What You Need To Know About Oregon's Eviction Moratoriums Before Rent Is Due

By Rebecca Ellis (OPB)
March 31, 2020 4:32 p.m.

Coya Crespin, an organizer with the Community Alliance of Tenants, said for the last few weeks she’s been hearing versions of the same question as she works with renters in the Portland-metro area: Can I be evicted during the pandemic?

Margot Black, the co-founder of renters rights group Portland Tenants United, said she’s been bombarded with Facebook messages and emails in a similar vein. Along with a few other group members, she said, she’s found herself serving as “renter 911.”

An image of a house with dark sky behind it.

Multnomah County has a moratorium on evictions.

Jonathan Levinson / OPB

With a statewide eviction moratorium, a handful of countywide bans and courts closed to eviction cases, many Oregon renters and landlords are confused about their obligations.

“I've got my phone ringing off the hook with people asking, ‘What am I supposed to do?’” said Timothy Murphy, who represents landlords with Murphy Law Group P.C. “They're all very worried that no one's going to pay rent on April 1, but they don't really know if they're allowed to ask for it.”

As the pandemic’s economic fallout continues, activists and attorneys said they’ve been fielding calls constantly from tenants and landlords confused by what the state and county moratoriums on evictions do and don’t mean.

To find some answers, OPB asked two of Portland’s landlord-tenant attorneys to clarify the biggest sources of confusion:

Misconception No. 1: Gov. Kate Brown’s eviction moratorium means a landlord can’t start an eviction proceeding. 

Brown issued an executive order March 22 that stopped law enforcement from evicting tenants who can't pay their rent.

Related: Gov. Kate Brown Halts Oregon Evictions, As Calls For Action Grow

Courts across the state have stopped hearing eviction cases. But once they open back up, the governor’s moratorium does nothing to stop landlords from resuming the process that leads to a physical eviction: terminating the tenancy, filing an eviction case, winning the eviction case, and issuing a notice of restitution, which gives the tenant a few days to move out.

"The only thing that's on pause right now is the sheriff's ability to go in and actually rip a tenant out of the door if the tenant won't leave,” said Troy Pickard, who handles landlord-tenant cases for law firm Portland Defender.

Attorneys warn this means eviction judgments will amass, and the floodgates will open June 20 when the governor’s executive order expires.

“The sheriff is going to be busy for the next month throwing people out of their house as a result of judgments that happened in the prior two or three months,” Murphy said.


However, a handful of jurisdictions have passed their own eviction moratoriums, each of which can offer additional protections to renters. For example, Multnomah County issued a moratorium that allows tenants who have suffered a “substantial” loss of income due to COVID-19 to defer rent payments until after the state of emergency.

The federal government has also provided some backstops. On Friday, federal lawmakers passed a coronavirus relief bill. Pickard said part of that package means if you’re renting a home with a federally-backed mortgage, your landlord can not file an eviction case against you for nonpayment of rent.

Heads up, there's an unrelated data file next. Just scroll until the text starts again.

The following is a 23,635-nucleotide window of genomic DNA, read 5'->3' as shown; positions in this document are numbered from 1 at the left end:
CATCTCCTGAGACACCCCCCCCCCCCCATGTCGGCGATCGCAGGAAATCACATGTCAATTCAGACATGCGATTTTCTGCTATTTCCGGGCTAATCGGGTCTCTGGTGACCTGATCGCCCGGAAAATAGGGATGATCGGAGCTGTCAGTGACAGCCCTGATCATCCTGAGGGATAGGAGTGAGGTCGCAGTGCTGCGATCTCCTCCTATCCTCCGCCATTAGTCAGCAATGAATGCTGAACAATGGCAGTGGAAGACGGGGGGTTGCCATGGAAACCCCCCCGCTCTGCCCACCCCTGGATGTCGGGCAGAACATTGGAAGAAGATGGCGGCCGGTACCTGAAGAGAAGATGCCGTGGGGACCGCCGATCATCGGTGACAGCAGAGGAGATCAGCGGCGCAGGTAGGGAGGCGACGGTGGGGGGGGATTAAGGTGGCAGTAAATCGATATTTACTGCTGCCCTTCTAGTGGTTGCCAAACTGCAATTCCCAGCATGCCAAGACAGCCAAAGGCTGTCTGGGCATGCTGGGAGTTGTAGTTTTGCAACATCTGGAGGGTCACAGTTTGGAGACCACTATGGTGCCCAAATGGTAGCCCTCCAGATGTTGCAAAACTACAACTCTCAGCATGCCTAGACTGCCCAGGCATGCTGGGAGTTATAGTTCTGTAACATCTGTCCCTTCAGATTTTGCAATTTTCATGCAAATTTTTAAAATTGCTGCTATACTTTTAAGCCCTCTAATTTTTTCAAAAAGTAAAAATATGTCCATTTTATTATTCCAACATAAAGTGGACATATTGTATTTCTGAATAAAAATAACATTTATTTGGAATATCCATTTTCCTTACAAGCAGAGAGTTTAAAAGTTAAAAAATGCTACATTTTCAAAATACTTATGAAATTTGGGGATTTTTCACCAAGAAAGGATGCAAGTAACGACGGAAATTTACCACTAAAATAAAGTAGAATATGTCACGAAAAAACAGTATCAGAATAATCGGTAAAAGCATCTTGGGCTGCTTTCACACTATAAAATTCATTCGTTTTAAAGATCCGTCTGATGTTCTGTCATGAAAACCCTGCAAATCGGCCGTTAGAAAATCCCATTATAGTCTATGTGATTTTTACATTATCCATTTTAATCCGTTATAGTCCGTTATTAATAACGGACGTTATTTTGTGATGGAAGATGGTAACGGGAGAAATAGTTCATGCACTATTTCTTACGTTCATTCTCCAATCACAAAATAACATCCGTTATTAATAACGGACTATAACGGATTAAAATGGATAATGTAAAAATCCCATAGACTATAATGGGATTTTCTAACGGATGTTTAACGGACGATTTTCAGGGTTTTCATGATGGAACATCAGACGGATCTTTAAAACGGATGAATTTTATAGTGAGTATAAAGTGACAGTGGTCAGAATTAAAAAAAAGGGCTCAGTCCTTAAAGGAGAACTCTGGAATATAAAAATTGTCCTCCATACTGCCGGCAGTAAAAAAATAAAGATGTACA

But if you’re not renting a home where the landlord has this kind of mortgage or in an area that has not passed its own local moratorium, it’s likely you still have to pay rent – even if you have lost money due to COVID-19. Otherwise, your landlord could potentially start eviction proceedings against you when the courts open back up.

The state could also expand on the governor's executive order. Oregon state lawmakers are currently considering ways to build on it, possibly requiring tenants be given payment plans and barring landlords from charging late fees.

Misconception No. 2: Multnomah County’s eviction moratorium means I don’t have to pay rent right now. 

Not quite. If you live in Multnomah County, you can defer your rent payments if the reason you can’t pay is related to COVID-19 – i.e. you lost your job, you’re quarantined or your hours have been cut. That rent will be due six months after the county's state of emergency ends.

But you have to let your landlord know that you're not going to be able to pay on or before the day rent is due. Legal Aid Services of Oregon has a letter you can use as a template.

Misconception No. 3: In Multnomah County, just telling your landlord you can’t pay is sufficient to defer rent

If you need to delay payment of your rent in Multnomah County, you need to have documentation showing the reason you can’t pay is related to COVID-19.

Related: Washington, Idaho Tenants Face Different Eviction Policies

“Say you're a massage therapist and you come to people's homes and give them massages,” Pickard said. “If you have a bunch of clients who canceled their appointment with you because everybody is isolating, then those kinds of letters showing that a bunch of your clients canceled on you … would be the kind of documentation we're talking about.”

Other options suggested by the Portland Housing Bureau include: a letter of termination from your employer that cites COVID-19 as the reason or a letter from a doctor recommending self-quarantine.

If you don’t tell your landlord by the day rent’s due, Pickard said your landlord could issue a termination for nonpayment of rent, which gives the tenant less than a week to make up the rent.

“If you don't pay by that deadline, then the landlord is gonna be able to file an eviction case against you,” Pickard said. “And as soon as the court's open back up, the court's gonna schedule a hearing.”

Tenants with additional questions should check out: